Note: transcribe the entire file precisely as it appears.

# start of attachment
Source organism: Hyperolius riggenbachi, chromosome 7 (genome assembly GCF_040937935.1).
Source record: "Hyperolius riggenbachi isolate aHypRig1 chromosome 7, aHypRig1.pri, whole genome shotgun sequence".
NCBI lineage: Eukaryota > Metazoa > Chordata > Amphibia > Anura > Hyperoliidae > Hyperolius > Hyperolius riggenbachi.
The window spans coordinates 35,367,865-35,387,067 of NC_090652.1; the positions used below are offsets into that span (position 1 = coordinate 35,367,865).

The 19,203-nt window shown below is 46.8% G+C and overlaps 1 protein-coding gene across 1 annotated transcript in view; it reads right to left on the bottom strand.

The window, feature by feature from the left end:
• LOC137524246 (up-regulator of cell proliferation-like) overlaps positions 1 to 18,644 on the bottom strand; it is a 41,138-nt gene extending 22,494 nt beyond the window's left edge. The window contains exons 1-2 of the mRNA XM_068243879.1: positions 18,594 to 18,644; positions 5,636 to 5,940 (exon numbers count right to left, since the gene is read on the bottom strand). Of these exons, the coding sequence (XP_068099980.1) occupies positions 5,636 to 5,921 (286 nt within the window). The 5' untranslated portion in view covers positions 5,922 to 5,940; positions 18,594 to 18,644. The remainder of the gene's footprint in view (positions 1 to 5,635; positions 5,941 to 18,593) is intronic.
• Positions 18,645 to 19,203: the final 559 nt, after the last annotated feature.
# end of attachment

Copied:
Source organism: Hyperolius riggenbachi, chromosome 7 (genome assembly GCF_040937935.1).
Source record: "Hyperolius riggenbachi isolate aHypRig1 chromosome 7, aHypRig1.pri, whole genome shotgun sequence".
NCBI lineage: Eukaryota > Metazoa > Chordata > Amphibia > Anura > Hyperoliidae > Hyperolius > Hyperolius riggenbachi.
The window spans coordinates 35,367,865-35,387,067 of NC_090652.1; the positions used below are offsets into that span (position 1 = coordinate 35,367,865).

The 19,203-nt window shown below is 46.8% G+C and overlaps 1 protein-coding gene across 1 annotated transcript in view; it reads right to left on the bottom strand.

The window, feature by feature from the left end:
• LOC137524246 (up-regulator of cell proliferation-like) overlaps positions 1 to 18,644 on the bottom strand; it is a 41,138-nt gene extending 22,494 nt beyond the window's left edge. The window contains exons 1-2 of the mRNA XM_068243879.1: positions 18,594 to 18,644; positions 5,636 to 5,940 (exon numbers count right to left, since the gene is read on the bottom strand). Of these exons, the coding sequence (XP_068099980.1) occupies positions 5,636 to 5,921 (286 nt within the window). The 5' untranslated portion in view covers positions 5,922 to 5,940; positions 18,594 to 18,644. The remainder of the gene's footprint in view (positions 1 to 5,635; positions 5,941 to 18,593) is intronic.
• Positions 18,645 to 19,203: the final 559 nt, after the last annotated feature.